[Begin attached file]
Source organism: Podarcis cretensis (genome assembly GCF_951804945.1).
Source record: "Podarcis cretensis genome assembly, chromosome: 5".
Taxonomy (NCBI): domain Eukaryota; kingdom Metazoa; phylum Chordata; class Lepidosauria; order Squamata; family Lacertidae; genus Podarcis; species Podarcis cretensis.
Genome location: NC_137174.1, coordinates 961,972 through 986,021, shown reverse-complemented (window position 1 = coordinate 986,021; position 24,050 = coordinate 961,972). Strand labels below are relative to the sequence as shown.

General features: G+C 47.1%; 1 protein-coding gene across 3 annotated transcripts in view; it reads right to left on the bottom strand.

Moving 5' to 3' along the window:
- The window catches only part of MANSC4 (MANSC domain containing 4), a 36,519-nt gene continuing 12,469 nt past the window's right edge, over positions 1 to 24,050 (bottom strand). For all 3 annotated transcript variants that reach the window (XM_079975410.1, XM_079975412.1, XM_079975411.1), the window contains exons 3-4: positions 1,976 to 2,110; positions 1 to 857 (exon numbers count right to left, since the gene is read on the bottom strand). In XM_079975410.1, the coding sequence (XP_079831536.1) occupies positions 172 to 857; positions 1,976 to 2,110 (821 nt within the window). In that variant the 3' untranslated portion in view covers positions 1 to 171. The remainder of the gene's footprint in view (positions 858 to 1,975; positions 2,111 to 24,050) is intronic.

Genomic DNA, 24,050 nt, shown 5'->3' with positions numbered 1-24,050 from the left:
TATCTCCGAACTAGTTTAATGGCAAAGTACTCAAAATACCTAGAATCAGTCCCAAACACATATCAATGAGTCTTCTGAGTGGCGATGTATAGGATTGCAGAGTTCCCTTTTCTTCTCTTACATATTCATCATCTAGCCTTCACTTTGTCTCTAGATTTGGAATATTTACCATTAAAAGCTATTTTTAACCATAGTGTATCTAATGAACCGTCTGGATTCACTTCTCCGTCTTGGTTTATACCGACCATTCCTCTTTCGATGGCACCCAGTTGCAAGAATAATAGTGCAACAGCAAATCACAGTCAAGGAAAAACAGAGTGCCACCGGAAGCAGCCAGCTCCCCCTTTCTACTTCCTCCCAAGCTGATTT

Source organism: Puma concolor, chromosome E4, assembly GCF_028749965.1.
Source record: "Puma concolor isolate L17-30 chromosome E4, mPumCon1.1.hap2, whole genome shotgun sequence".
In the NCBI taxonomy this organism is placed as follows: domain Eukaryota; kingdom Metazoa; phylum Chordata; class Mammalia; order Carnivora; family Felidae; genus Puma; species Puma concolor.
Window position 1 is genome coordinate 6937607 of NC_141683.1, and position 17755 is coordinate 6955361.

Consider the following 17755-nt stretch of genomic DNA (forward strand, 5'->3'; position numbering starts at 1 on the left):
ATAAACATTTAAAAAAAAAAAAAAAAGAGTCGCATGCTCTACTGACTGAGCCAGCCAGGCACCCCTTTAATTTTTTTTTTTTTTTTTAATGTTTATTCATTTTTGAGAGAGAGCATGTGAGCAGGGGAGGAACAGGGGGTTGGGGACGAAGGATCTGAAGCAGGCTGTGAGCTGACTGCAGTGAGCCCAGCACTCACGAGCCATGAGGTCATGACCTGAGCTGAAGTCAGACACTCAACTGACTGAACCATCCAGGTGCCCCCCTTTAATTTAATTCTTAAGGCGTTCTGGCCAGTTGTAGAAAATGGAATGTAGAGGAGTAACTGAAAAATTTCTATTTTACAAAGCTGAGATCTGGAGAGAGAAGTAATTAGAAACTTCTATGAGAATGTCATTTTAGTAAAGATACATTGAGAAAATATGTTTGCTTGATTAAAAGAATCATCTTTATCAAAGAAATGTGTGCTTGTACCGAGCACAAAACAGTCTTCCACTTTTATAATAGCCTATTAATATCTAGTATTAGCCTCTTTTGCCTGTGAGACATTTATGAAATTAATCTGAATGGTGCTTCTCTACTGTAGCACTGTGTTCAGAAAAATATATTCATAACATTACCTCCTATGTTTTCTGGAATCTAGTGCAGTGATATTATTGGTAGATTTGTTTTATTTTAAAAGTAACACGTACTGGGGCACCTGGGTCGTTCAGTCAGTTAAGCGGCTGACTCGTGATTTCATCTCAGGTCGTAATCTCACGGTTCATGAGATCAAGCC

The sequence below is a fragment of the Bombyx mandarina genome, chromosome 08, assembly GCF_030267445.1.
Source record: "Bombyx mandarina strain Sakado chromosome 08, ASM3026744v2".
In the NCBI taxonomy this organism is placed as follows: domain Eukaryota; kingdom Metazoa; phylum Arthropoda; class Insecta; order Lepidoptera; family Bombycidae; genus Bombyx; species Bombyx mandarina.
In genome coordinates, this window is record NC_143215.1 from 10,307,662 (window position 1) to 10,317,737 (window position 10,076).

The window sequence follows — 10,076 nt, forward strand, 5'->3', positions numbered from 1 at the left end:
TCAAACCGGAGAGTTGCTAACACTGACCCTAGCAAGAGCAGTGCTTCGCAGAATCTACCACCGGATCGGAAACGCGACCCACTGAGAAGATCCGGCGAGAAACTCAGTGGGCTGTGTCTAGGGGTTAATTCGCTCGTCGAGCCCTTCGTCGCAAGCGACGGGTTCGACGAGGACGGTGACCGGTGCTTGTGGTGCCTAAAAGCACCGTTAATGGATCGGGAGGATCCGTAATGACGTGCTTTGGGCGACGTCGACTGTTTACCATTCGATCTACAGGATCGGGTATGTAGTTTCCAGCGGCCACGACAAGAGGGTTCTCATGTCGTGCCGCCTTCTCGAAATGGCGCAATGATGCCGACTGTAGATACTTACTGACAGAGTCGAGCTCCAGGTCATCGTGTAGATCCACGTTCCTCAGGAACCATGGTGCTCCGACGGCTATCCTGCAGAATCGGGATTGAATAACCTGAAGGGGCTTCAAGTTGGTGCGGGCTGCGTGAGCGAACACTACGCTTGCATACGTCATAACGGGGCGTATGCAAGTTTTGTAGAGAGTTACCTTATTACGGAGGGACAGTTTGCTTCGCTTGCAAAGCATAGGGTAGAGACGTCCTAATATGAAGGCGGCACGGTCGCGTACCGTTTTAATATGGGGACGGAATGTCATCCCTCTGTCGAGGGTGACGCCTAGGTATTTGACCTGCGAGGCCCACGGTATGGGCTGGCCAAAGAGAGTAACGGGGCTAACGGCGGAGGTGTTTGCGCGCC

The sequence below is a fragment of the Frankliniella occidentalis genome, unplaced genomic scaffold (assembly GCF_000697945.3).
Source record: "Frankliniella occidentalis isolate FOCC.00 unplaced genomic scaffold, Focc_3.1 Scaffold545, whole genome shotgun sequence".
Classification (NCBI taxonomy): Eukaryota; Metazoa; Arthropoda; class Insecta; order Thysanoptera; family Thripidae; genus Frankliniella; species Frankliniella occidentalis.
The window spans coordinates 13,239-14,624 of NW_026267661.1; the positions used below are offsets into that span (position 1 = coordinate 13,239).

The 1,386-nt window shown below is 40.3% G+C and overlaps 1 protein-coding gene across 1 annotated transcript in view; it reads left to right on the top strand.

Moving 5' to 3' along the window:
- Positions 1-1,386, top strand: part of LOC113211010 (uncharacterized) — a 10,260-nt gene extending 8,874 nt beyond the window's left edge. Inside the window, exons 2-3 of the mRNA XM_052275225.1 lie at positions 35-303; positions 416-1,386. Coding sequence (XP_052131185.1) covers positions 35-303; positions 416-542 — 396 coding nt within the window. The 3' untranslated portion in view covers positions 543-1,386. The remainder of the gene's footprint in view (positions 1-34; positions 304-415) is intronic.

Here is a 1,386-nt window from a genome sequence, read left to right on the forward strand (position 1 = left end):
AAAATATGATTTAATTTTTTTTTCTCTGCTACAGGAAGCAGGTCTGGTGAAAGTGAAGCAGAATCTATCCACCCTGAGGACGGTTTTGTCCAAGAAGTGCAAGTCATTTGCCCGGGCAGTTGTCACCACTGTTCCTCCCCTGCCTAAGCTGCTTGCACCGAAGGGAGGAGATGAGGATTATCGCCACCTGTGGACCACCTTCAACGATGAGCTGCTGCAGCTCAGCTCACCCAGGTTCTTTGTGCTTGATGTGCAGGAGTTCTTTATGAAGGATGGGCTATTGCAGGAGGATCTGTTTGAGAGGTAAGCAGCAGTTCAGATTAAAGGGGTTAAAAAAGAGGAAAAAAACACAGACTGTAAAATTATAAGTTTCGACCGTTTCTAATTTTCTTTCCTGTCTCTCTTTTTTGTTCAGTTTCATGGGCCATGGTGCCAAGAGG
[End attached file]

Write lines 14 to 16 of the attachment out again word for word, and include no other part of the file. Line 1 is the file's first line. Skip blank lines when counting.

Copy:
Consider the following 17755-nt stretch of genomic DNA (forward strand, 5'->3'; position numbering starts at 1 on the left):
ATAAACATTTAAAAAAAAAAAAAAAAGAGTCGCATGCTCTACTGACTGAGCCAGCCAGGCACCCCTTTAATTTTTTTTTTTTTTTTTAATGTTTATTCATTTTTGAGAGAGAGCATGTGAGCAGGGGAGGAACAGGGGGTTGGGGACGAAGGATCTGAAGCAGGCTGTGAGCTGACTGCAGTGAGCCCAGCACTCACGAGCCATGAGGTCATGACCTGAGCTGAAGTCAGACACTCAACTGACTGAACCATCCAGGTGCCCCCCTTTAATTTAATTCTTAAGGCGTTCTGGCCAGTTGTAGAAAATGGAATGTAGAGGAGTAACTGAAAAATTTCTATTTTACAAAGCTGAGATCTGGAGAGAGAAGTAATTAGAAACTTCTATGAGAATGTCATTTTAGTAAAGATACATTGAGAAAATATGTTTGCTTGATTAAAAGAATCATCTTTATCAAAGAAATGTGTGCTTGTACCGAGCACAAAACAGTCTTCCACTTTTATAATAGCCTATTAATATCTAGTATTAGCCTCTTTTGCCTGTGAGACATTTATGAAATTAATCTGAATGGTGCTTCTCTACTGTAGCACTGTGTTCAGAAAAATATATTCATAACATTACCTCCTATGTTTTCTGGAATCTAGTGCAGTGATATTATTGGTAGATTTGTTTTATTTTAAAAGTAACACGTACTGGGGCACCTGGGTCGTTCAGTCAGTTAAGCGGCTGACTCGTGATTTCATCTCAGGTCGTAATCTCACGGTTCATGAGATCAAGCC

The sequence below is a fragment of the Bombyx mandarina genome, chromosome 08, assembly GCF_030267445.1.